There Is An I In Wrestling, But It's Still About The Team

By
Allie Dosmann

Dateline
Updated Fri, Feb 21, 2014 9:01 am
Photo Credit: 
Logan Riely
Wrestling walks the line between an individual and team sport.

When Jeremy Johnson steps out onto the mat, his eyes are unwavering and attached to the motion of his opponent. Johnson is sizing him up: his walk, his stature, his style.

No coaches or teammates will follow Johnson onto the mat to give him assistance. There is only one person that can help Johnson pull off a victory now, and that is himself.

But when Johnson steps off the mat, his vision widens. Once a wrestler has completed his bout, the meet goes back to being about the team.

Wrestling is not like football or basketball. It walks the line between an individual and team sport. During a dual meet, a wrestler from every weight class will compete in his bout and the total scores are added together. This means that even if an athlete wins his match handily, the team can still come out with a loss. Conversely, a wrestler can get pinned and the team may still win the match.

Even though a pin by an athlete does not guarantee a team victory, the energy it contributes to the team means more than what is signified by the change of lights on the scoreboard.

“I’m looking to those guys before me wrestling for that momentum,” Johnson said. “You kind of feed off of each other and you are always trying to do your individual best to help your team.”

Momentum is something that is fueled by the vibe of the team. When a team is successful the mood rises and the energy is sharp.

A strong relationship off the mat can fuel this momentum. When players are cheering for one another’s success, it is felt on the mat, on the bench and in the stands.

“I think that family relationship we have really helps us build better teamwork and cooperation with each other,” Johnson said. “I think when we’re traveling, practicing two times a day with each other, that really helps build those strong relationships.”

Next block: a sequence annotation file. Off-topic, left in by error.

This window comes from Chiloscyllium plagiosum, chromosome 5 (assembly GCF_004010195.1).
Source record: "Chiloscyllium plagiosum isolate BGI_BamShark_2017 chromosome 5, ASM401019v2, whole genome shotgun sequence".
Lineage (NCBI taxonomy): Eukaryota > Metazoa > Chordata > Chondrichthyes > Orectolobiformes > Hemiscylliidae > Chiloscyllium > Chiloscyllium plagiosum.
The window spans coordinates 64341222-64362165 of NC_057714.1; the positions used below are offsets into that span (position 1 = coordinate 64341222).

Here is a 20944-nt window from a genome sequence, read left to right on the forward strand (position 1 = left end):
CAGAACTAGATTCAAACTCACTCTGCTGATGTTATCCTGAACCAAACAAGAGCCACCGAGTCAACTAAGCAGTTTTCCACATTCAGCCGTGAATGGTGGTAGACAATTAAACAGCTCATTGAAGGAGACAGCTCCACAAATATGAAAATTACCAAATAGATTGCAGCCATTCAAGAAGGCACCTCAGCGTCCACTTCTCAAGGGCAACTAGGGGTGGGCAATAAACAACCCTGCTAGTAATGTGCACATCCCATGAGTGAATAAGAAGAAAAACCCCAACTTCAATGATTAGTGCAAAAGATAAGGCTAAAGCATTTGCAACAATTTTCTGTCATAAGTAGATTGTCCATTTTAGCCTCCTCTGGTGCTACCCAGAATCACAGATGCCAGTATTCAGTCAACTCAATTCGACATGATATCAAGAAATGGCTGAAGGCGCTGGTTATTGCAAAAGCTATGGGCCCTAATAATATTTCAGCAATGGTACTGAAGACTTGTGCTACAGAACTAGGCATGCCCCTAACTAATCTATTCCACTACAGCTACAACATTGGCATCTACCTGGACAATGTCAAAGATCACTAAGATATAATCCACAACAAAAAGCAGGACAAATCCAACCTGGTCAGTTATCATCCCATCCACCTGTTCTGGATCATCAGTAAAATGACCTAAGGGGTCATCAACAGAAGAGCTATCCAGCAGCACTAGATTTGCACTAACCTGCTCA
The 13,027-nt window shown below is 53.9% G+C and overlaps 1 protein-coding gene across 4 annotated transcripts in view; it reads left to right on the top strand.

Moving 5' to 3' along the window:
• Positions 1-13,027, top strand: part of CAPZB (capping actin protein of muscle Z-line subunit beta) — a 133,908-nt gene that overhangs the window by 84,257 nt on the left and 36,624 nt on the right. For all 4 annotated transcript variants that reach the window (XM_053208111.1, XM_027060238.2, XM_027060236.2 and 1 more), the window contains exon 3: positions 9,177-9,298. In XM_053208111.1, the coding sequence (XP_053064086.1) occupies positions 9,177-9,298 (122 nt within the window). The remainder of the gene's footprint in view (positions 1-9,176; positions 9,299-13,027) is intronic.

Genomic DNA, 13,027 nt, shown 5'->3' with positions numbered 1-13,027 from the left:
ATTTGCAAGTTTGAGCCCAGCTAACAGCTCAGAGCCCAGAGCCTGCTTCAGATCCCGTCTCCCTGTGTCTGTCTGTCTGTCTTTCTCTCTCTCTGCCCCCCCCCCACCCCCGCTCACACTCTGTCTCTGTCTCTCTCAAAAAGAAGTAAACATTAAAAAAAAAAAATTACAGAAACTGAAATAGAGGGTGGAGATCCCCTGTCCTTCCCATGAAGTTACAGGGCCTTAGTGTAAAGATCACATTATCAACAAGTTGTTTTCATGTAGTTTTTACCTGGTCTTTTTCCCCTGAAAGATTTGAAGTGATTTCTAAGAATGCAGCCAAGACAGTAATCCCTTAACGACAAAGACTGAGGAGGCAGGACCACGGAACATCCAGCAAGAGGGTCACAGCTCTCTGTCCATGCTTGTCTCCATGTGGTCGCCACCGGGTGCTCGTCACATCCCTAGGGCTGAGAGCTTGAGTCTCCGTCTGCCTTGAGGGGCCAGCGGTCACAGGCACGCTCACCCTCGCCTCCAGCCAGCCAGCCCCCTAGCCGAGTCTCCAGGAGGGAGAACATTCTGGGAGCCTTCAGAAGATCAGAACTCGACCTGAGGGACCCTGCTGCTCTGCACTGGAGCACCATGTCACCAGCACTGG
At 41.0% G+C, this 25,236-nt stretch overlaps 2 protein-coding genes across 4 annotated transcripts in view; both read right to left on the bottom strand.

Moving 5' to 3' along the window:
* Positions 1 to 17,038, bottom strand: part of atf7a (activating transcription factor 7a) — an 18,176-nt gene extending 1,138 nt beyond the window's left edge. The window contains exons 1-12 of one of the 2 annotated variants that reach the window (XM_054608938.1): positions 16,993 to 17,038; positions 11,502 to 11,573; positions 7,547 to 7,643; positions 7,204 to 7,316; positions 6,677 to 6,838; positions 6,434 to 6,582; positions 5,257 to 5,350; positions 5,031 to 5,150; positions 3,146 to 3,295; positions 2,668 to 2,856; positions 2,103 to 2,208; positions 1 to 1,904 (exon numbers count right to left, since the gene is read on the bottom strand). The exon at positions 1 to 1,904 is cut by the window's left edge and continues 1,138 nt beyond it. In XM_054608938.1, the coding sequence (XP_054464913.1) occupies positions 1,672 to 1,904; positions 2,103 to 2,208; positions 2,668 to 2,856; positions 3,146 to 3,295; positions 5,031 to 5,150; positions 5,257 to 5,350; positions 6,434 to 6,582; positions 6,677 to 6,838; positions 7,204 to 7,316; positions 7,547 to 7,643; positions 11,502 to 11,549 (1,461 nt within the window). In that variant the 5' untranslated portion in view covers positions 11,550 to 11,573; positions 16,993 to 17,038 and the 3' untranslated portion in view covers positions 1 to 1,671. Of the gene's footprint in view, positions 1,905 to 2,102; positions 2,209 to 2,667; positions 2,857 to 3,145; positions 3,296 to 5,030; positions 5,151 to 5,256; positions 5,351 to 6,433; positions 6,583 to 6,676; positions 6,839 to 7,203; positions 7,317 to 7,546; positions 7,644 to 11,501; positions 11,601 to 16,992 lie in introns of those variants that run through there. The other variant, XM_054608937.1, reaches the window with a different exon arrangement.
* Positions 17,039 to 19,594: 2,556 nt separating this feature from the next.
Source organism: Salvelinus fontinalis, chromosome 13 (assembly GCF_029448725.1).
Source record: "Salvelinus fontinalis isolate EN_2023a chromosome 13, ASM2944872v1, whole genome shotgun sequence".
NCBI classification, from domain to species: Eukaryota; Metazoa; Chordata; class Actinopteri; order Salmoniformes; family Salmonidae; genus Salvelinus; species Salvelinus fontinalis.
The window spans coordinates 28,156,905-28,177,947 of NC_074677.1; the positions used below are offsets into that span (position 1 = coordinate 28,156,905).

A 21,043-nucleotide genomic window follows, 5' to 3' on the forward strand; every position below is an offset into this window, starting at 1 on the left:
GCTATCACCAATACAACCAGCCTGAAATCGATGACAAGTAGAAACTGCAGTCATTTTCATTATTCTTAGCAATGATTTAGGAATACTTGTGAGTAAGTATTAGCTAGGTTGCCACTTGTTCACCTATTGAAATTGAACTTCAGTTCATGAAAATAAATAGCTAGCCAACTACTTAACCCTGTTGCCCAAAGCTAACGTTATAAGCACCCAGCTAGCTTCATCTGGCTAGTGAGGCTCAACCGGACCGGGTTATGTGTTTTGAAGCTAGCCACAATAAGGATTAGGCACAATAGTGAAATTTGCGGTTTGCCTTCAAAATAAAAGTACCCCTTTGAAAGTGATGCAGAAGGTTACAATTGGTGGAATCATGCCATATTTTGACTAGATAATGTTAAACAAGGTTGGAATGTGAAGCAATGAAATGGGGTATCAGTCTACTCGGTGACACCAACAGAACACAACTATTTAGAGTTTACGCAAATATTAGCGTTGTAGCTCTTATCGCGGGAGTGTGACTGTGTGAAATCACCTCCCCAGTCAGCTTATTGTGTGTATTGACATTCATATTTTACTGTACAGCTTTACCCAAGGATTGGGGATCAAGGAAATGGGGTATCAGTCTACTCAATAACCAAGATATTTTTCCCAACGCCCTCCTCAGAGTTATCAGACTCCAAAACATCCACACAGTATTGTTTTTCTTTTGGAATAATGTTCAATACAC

While relationships are key to teamwork, they are not the only thing head coach Joel Greenlee teaches his team. If other wrestlers are having a bad night, it is critical that the whole team does not unravel.

“You can control what you can control,” Greenlee said. “Go out and win your individual match and don’t worry about the team. You can’t be thinking, ‘Oh man we lost two matches going into mine,’ ‘cause hey if you start thinking like that we might lose three in a row.”

The team-versus-individual dynamic changes depending on if the match is part of a dual meet or a tournament. In a tournament, an individual’s success does play a role in the team’s overall placement but the correlation is not seen as directly as in a dual. Wrestlers do not compete consecutively, but rather throughout the course of the entire day.

“I think individual tournaments can hide weaknesses in your team. I think if I go to an individual tournament and I don’t do well, we don’t talk about me,” Greenlee said. “In a tournament we talk about you and how good you did. But most things show up in a dual meet.”

Individual tournaments also allow wrestlers who do not compete in duals to showcase their abilities. If an athlete is not redshirting, he will still wrestle in individual tournaments for his weight class.

In order to determine who will represent Ohio in dual meets, more competition is necessary. There is only one spot per weight class for each wrestler, so for the Bobcats more competitive weight classes, one-on-one competition is often required to determine who will represent the team.

This means that for some wrestlers, it is easy to see which of their teammates is their biggest competition.

“I’ve had guys in here that are fighting for a starting spot and they wanted to wrestle each other every day. They thought that it made themselves better,” Greenlee said. “And then I had some guys that never wanted to do that because they thought we will wrestle in our wrestle-off and I don’t want him to know what I do and figure me out. “

But regardless of intra-squad competition, Greenlee doesn’t allow his athletes to let it impact the team dynamic.

“For the most part we just try to tell guys you have to leave it in the wrestling room. You can be enemies in here on the mat but you can’t be enemies out there,” Greenlee said.

The Bobcats are about to begin the section of their schedule that is more about individual play. In March, Ohio will compete in the MAC and NCAA championships. Both competitions are individual tournaments that will provide the team with an overall standing once they are over, but will not have the wrestlers competing back to back.

Last season, the Bobcats tied for fifth place in the MAC Tournament. They currently hold fourth place in the conference after finishing the season at .500. After a preseason prediction to win the conference by the league office, Ohio will look to show its strength in the upcoming competition.

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